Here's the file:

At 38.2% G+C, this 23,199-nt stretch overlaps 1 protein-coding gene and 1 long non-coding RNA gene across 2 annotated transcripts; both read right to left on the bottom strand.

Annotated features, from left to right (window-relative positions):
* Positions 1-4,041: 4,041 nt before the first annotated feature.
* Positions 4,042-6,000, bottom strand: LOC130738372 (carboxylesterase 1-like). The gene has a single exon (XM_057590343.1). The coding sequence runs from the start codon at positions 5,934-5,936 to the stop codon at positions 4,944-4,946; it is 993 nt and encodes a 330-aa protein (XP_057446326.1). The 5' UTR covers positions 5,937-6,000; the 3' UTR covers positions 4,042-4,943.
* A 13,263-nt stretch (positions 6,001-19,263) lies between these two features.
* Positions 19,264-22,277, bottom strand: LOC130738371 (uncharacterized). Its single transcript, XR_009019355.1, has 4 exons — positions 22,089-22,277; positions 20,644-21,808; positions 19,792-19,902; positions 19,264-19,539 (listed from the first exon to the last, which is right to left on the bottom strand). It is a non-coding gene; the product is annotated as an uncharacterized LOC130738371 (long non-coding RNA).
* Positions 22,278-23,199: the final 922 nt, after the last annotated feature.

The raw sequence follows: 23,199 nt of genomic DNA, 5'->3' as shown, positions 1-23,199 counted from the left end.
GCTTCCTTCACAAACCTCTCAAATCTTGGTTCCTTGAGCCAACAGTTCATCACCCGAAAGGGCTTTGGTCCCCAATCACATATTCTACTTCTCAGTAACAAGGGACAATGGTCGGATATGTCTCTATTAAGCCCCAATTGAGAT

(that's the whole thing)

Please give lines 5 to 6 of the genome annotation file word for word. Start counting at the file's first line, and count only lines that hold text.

* A 13,263-nt stretch (positions 6,001-19,263) lies between these two features.
* Positions 19,264-22,277, bottom strand: LOC130738371 (uncharacterized). Its single transcript, XR_009019355.1, has 4 exons — positions 22,089-22,277; positions 20,644-21,808; positions 19,792-19,902; positions 19,264-19,539 (listed from the first exon to the last, which is right to left on the bottom strand). It is a non-coding gene; the product is annotated as an uncharacterized LOC130738371 (long non-coding RNA).